SBIR Phase II: Hydrogen Production via Ultra-Rich Superadiabatic Combustion of Hydrogen Sulfide in a Reverse Flow Reactor

Award Information
Agency: National Science Foundation
Branch: N/A
Contract: 0646419
Agency Tracking Number: 0512283
Amount: $499,999.00
Phase: Phase II
Program: SBIR
Awards Year: 2007
Solicitation Year: 2004
Solicitation Topic Code: MI
Solicitation Number: NSF 04-604
Small Business Information
9800 Connecticut Dr, Suite 110, Crownpoint, IN, 46410
DUNS: 141807185
HUBZone Owned: N
Woman Owned: N
Socially and Economically Disadvantaged: Y
Principal Investigator
 Jacques Bingue
 (219) 922-8814
Business Contact
 Jacques Bingue
Title: PhD
Phone: (219) 922-8814
Research Institution
This Small Business Innovation Research (SBIR) Phase II project proposes to develop a new process employing the superadiabatic reverse flow reactor to reform hydrogen sulfide into hydrogen with the simultaneous recovery of sulfur. Currently, the seven million tons of hydrogen sulfide produced each year as a byproduct of the reaction of sulfurous compounds with hydrogen are processed by Claus reactors into sulfur while wasting the much more valuable hydrogen content through oxidation. The successful development of the process would provide an economical means of dealing with hydrogen sulfide by retaining hydrogen. The Phase I project obtained the highest hydrogen yield ever achieved by a hydrogen sulfide process without the aid of external energy. Furthermore, the project attested that the reactor operates in regimes that eliminate sulfur dioxide. Building on the positive Phase I results; during this Phase II, a small pilot plant will be built and tested forming the basis for designing the commercial reactor with minimal modification. The high price of gasoline and natural gas is partly due to the high cost of extracting sulfurous compounds in the crude oil refining process. This desulphurization process uses hydrogen, obtained mostly from natural gas, to react with the organosulphur species to form hydrogen sulfide. A process that can produce hydrogen as well as sulfur from hydrogen sulfide would save the energy industry hundreds of millions dollars per year in addition to decreasing the cost of gasoline, diesel, and natural gas for consumers. In addition, the process will also eliminate millions of tons of acid-rain-causing sulfur dioxide produced during disposal of hydrogen sulfide.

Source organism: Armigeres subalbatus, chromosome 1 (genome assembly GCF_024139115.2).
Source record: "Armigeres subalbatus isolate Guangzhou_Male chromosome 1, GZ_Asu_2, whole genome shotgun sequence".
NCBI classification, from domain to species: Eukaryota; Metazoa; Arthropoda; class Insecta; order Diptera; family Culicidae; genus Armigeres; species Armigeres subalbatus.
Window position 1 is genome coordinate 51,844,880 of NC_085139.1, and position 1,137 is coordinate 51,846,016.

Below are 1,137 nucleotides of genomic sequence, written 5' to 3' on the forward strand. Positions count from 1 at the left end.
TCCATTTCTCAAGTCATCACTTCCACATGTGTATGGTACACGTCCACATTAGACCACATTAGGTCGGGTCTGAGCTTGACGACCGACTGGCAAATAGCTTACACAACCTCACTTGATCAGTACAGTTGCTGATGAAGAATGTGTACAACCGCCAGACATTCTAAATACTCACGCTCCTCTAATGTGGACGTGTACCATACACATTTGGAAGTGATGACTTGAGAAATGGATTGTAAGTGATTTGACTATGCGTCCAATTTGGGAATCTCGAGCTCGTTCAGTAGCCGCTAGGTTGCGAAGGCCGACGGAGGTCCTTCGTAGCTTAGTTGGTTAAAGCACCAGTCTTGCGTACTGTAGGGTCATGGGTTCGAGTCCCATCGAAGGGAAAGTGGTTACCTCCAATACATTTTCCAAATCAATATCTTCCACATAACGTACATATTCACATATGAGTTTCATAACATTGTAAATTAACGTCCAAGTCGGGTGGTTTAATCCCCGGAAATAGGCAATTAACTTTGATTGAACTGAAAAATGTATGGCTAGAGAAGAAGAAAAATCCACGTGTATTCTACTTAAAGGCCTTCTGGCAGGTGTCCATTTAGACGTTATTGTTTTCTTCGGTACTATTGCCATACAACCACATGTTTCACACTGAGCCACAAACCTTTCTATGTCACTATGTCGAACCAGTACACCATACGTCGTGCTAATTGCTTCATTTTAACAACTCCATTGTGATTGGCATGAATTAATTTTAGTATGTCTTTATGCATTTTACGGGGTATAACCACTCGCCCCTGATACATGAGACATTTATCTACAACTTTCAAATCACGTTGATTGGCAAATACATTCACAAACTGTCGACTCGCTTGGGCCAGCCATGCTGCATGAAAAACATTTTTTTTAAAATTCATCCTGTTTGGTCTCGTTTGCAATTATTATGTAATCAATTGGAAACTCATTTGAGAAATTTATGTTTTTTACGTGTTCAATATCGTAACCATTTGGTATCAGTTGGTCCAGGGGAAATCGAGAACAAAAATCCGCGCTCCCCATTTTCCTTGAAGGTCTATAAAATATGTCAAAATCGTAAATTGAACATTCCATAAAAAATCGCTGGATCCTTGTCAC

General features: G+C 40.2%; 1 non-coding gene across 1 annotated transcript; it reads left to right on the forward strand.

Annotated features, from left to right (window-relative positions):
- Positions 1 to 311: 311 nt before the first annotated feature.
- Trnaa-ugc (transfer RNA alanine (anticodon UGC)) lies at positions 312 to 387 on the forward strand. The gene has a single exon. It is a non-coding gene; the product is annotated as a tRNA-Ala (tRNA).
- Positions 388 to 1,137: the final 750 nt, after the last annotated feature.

* Information listed above is at the time of submission. *

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